7. Pay compensation--
a. To the families of those killed.
b. To the injured, tortured, and displaced.
c. For cleaning up the semi-depleted uranium that the USA is still spreading in Iraq.
d. For re-collecting exhibits and other materials looted from the Iraqi national museum.
e. For the rebuilding of Iraq otherwise.
f. To establish a truth and reconciliation commission in the style of South Africa.
g. To establish democratic institutions to the high standards of South Africa, Switzerland, Sweden, etc. Further, all the institutions must include, at every level, equal numbers of women and men as officials and as staff.
h. To the UN for unnecessarily making more work for that organisation.
8. Debate female and male representatives of all factions of Iraq and al Qaida on live television in the USA, Iraq, etc. Explain Bush 2's cowardly refusal to debate Saddam Hussein and Osama bin Laden when he was challenged by them to do so.
9. Send George H. W. Bush, George W. Bush, Dick Cheney, Donald Rumsfeld, Bill Clinton, and others to testify in the trials of Saddam Hussein and others.
10. Send those and other USA officials to international tribunals to confess to war crimes.
Could the USA afford to pay for all that? Easily--it would cost less than the USA is now spending on the war, war contractors, graft, etc. Furthermore, we can use the long-sought "peace dividend" which was expected 15 years ago.
At that time, when the USSR collapsed, there was a lot of talk of a "peace "dividend", which is the billions of dollars the USA can save annually by drastically down-sizing the military, which was wanted by most USAmericans--and seen as desirable and quite feasible. So the USA imperialists had to create more enemies, which they have been doing very successfully ever since.
This 10-point plan is similar to the one at
http://democracyrising.us/content/view/19/2/, a part of
www.democracyrising.us. Another plan, suggested by The Onion humour newspaper, I heard, is to take all the money being spent by the USA for the war and simply pay it in equal amounts to each citizen of Iraq by cheque. However, I cannot find it at their Web site www.theonion.com/content/index . Also, the Iraqi National Resistance and other Iraqi Political Forces Terms for Ceasefire and End of Occupation is similar to my 10 points:
http://democracyrising.us/content/view/387/164/ End of article # 19. 20 20 20 20 20 20 20 20 20 20 20 20 Article # 20. The USA is not a democracy or a republic, but a plutocratic empire!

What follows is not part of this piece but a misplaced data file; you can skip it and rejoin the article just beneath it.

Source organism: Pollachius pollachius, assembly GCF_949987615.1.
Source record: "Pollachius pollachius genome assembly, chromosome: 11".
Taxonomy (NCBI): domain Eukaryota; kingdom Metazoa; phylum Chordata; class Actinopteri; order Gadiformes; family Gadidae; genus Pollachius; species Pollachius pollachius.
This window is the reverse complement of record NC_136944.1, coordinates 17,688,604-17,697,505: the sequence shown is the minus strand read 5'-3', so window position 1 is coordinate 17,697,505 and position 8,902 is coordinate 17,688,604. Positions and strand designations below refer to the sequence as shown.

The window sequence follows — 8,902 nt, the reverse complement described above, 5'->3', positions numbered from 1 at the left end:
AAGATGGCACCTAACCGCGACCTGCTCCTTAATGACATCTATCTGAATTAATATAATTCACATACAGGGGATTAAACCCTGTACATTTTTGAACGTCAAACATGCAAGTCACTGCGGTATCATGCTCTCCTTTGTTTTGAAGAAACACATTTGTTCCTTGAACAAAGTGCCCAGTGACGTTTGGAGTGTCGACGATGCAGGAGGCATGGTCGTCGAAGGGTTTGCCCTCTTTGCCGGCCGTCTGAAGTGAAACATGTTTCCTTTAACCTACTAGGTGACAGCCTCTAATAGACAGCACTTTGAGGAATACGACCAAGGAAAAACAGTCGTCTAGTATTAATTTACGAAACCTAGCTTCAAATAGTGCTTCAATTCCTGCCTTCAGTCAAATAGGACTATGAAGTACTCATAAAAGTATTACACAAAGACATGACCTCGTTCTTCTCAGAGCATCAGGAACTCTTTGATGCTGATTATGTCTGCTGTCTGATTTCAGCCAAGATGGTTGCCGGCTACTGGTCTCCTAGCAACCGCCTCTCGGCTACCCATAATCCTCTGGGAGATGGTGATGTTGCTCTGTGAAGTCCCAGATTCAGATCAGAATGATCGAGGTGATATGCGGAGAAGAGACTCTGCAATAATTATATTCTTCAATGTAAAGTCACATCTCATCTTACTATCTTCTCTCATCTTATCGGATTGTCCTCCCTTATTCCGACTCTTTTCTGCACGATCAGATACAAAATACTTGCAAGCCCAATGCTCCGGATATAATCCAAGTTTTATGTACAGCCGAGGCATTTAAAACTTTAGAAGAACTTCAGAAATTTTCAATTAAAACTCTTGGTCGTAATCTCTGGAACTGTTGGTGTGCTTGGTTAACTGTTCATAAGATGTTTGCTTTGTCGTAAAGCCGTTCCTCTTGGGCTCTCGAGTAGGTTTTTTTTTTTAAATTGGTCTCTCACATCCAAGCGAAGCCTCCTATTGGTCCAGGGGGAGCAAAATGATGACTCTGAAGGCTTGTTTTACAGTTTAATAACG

Revised 2006 February 9. The biggest 2 parties in the USA have ignored many of the advances in democracy (discovered by political science) over the past 200 years, especially on the national level. The USA is far behind even the constitutions its government imposes on other countries. The Democrats and Republicans have a duopoly and they're not going to change that system without a lot of pressure from other parties, groups, individuals, and countries.
Some of the evidence that the USA is not free, independent, democratic, or republican*:
1. The USA Constitution has never been approved by referendum. The nation has never had a national referendum on anything!
2. Proportional representation is almost unheard of in the USA. One of the few exceptions is the city elections in Cambridge, Massachusetts. (Iraq's new constitution does have "pro-rep", like most of the world's countries with elections.)
3. There is no ranked balloting (such as instant run-off), either federally or state-wide.
4. The initiative, referenda, and recall are lacking federally and in many states, especially in the eastern part of the country.
5. Only a few small New England towns still hold legislative "town meetings", in which all adult citizens can speak and vote.
6. The 2000 presidential election was stolen by the Supreme Court, as was done similarly in 1876.
7. All presidential elections are rigged by the Electoral College.
8. Almost all elections at all levels are bought by rich interests (to effect their plutocracy). Making elections "non-partisan" makes that situation even worse.
9. Our old psuedo-democratic 2-party system persists. No nations writing constitutions nowadays copy it.
10. That 2-party system also causes voter alienation, apathy, and ignorance, resulting in voter turn-outs which are embarrassingly low.
11. About 9/10 of our mass media is controlled by a handful of plutocrats. Exceptions include this e-newsletter, Green Pages newspaper, parts of the Internet, Air America Radio, "Now" show on PBS-TV, etc.).
12. The Fairness Doctrine in broadcasts was abolished.
13. There are no fair presidential debates.
14. There is no Question Period (as in Canada and Great Britain) when the elected opposition in Congress would shower the president and cabinet with their toughest questions.